Archive for Saturday, January 4, 2014

100 years ago: Local farmer sues streetcar company after collision with his wagon

January 4, 2014


From the Lawrence Daily Journal-World for Jan. 4, 1914:

  • "Claiming that his hearing had been affected and that he sustained other permanent injuries when a street car struck a wagon which he was driving on September 30, Peter Hastie, a farmer, yesterday filed suit in the district court for $1,000 damages against the Lawrence Railway and Light Company. Hastie alleges that he was driving west on Elliott [Fourth] street on September 30 and that at Indiana street he turned south. Just as he turned he says a street car ran off the end of the Indiana street line and struck his wagon. He was thrown out and alleges that he received a number of injuries, one of which has affected his hearing in his left ear. Other injuries which the petition alleges Hastie received are bruises on the body and a sprained back."
  • "The Water Company has declined the City Council's proposition of submitting to a vote the purchase of the company's property at $150,000. But while the company has thus blocked progress on the question for a time at least the company is eager for further discussions and negotiations and in its formal reply to the city has asked for another conference with a council committee."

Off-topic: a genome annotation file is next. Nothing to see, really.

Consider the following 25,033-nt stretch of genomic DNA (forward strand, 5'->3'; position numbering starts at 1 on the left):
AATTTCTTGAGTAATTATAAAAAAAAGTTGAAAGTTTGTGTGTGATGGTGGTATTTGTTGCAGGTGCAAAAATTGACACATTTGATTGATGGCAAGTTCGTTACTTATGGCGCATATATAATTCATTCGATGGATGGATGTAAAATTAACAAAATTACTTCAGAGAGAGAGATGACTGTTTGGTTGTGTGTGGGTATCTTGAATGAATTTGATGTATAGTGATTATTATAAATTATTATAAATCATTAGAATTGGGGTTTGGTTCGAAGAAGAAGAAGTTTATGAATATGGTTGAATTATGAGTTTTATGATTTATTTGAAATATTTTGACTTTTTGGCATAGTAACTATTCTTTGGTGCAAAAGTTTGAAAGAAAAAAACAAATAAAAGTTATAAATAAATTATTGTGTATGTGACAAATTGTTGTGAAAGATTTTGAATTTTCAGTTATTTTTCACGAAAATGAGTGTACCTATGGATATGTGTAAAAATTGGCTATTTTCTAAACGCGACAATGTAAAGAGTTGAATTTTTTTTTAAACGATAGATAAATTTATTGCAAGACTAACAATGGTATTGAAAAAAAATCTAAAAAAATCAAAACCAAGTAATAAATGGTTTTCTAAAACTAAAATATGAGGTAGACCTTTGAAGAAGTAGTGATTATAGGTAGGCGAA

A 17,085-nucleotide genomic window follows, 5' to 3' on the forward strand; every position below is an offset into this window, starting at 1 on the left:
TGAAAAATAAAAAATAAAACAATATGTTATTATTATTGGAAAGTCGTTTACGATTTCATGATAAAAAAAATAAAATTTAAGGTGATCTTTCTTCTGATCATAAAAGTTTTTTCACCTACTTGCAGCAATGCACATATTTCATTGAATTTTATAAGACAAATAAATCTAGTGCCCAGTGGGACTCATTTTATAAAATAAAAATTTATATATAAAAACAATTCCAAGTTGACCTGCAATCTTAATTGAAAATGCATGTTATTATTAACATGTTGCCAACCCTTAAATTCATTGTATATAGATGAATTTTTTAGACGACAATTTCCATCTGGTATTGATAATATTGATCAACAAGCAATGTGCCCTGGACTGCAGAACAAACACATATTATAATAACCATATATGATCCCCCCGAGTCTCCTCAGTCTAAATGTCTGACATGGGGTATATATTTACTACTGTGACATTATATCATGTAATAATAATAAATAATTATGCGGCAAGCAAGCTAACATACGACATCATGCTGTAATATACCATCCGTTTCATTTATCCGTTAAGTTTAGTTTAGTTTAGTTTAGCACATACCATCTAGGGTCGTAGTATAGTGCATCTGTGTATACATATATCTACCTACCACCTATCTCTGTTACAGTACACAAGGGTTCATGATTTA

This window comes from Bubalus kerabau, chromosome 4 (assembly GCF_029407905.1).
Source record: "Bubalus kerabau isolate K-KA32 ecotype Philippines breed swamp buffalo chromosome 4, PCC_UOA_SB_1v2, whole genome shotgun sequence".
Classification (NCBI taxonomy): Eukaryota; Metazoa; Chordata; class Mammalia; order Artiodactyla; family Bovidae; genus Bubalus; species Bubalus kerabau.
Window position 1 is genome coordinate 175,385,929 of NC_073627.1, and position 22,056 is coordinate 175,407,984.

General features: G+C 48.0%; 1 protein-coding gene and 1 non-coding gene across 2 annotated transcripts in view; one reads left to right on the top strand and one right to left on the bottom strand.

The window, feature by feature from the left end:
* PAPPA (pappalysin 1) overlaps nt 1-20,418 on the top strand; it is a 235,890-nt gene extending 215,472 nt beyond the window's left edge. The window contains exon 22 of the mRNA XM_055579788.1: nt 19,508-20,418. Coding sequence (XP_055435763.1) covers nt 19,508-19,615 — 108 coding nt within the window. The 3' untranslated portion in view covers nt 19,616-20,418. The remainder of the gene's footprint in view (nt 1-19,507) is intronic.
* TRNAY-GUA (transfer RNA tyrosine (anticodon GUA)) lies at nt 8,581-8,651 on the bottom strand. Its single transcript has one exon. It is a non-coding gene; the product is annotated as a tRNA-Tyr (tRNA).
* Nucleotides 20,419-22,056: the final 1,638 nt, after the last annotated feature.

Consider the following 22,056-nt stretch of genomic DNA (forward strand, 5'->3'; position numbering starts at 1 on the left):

• "A petition asking him to become a candidate for the office of Mayor of Lawrence under the Commission Form of Government was presented to Judge Hugh Means yesterday afternoon. This petition is signed by two hundred citizens of Lawrence who are asking Mr. Means to make the campaign for the office of the city's chief executive. Upon receipt of the petition yesterday Mr. Means promised that he would make his answer to the public in a very few days."
  • "Ottawa, Kan. -- It is probable that Frank Schneck, of Franklin county, convicted of the murder of his wife and two babies, will be the principal witness for Warden J. D. Botkin of the Lansing penitentiary when the hearing is held on the charges of R. D. Jones, that he (Jones) was discharged in violation of the civil service rules. Schneck claims that he saw Jones suffocate to death Henry Thomas, a prisoner, in July, 1911, and that Jones offered him an opportunity to make his escape if he promised to say nothing of what he saw. Schneck declined and his signed statement against Jones will be presented by the warden."


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